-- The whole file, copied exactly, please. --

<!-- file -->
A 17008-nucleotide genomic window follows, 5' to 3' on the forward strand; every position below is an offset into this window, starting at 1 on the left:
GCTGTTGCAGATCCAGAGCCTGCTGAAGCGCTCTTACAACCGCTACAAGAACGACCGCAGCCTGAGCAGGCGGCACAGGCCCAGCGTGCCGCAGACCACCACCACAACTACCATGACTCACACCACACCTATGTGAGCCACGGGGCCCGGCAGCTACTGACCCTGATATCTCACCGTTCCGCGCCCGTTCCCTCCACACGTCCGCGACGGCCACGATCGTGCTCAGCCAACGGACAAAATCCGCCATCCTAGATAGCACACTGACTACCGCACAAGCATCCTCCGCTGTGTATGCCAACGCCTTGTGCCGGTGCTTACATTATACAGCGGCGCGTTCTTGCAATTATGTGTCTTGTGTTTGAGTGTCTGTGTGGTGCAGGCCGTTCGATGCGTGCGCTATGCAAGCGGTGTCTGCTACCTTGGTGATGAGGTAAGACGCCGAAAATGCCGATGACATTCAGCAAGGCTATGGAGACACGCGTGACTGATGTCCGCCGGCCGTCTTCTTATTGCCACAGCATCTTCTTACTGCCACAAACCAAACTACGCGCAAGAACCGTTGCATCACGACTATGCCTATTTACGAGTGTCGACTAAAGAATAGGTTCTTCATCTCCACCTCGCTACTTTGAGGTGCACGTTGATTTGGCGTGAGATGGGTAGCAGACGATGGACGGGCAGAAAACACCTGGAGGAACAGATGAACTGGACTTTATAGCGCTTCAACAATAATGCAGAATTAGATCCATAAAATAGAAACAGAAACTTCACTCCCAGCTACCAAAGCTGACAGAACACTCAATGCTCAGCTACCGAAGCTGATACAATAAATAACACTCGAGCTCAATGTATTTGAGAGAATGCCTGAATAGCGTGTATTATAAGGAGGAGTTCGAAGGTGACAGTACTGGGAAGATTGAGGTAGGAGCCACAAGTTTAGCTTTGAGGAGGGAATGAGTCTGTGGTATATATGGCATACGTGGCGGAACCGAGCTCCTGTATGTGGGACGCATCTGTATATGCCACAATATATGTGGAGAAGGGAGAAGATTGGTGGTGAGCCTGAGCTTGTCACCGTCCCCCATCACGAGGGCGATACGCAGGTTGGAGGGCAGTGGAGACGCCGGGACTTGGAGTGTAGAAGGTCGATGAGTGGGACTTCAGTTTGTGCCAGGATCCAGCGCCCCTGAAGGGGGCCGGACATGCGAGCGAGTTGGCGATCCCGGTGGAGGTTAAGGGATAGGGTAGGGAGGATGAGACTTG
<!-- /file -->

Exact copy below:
A 17008-nucleotide genomic window follows, 5' to 3' on the forward strand; every position below is an offset into this window, starting at 1 on the left:
GCTGTTGCAGATCCAGAGCCTGCTGAAGCGCTCTTACAACCGCTACAAGAACGACCGCAGCCTGAGCAGGCGGCACAGGCCCAGCGTGCCGCAGACCACCACCACAACTACCATGACTCACACCACACCTATGTGAGCCACGGGGCCCGGCAGCTACTGACCCTGATATCTCACCGTTCCGCGCCCGTTCCCTCCACACGTCCGCGACGGCCACGATCGTGCTCAGCCAACGGACAAAATCCGCCATCCTAGATAGCACACTGACTACCGCACAAGCATCCTCCGCTGTGTATGCCAACGCCTTGTGCCGGTGCTTACATTATACAGCGGCGCGTTCTTGCAATTATGTGTCTTGTGTTTGAGTGTCTGTGTGGTGCAGGCCGTTCGATGCGTGCGCTATGCAAGCGGTGTCTGCTACCTTGGTGATGAGGTAAGACGCCGAAAATGCCGATGACATTCAGCAAGGCTATGGAGACACGCGTGACTGATGTCCGCCGGCCGTCTTCTTATTGCCACAGCATCTTCTTACTGCCACAAACCAAACTACGCGCAAGAACCGTTGCATCACGACTATGCCTATTTACGAGTGTCGACTAAAGAATAGGTTCTTCATCTCCACCTCGCTACTTTGAGGTGCACGTTGATTTGGCGTGAGATGGGTAGCAGACGATGGACGGGCAGAAAACACCTGGAGGAACAGATGAACTGGACTTTATAGCGCTTCAACAATAATGCAGAATTAGATCCATAAAATAGAAACAGAAACTTCACTCCCAGCTACCAAAGCTGACAGAACACTCAATGCTCAGCTACCGAAGCTGATACAATAAATAACACTCGAGCTCAATGTATTTGAGAGAATGCCTGAATAGCGTGTATTATAAGGAGGAGTTCGAAGGTGACAGTACTGGGAAGATTGAGGTAGGAGCCACAAGTTTAGCTTTGAGGAGGGAATGAGTCTGTGGTATATATGGCATACGTGGCGGAACCGAGCTCCTGTATGTGGGACGCATCTGTATATGCCACAATATATGTGGAGAAGGGAGAAGATTGGTGGTGAGCCTGAGCTTGTCACCGTCCCCCATCACGAGGGCGATACGCAGGTTGGAGGGCAGTGGAGACGCCGGGACTTGGAGTGTAGAAGGTCGATGAGTGGGACTTCAGTTTGTGCCAGGATCCAGCGCCCCTGAAGGGGGCCGGACATGCGAGCGAGTTGGCGATCCCGGTGGAGGTTAAGGGATAGGGTAGGGAGGATGAGACTTG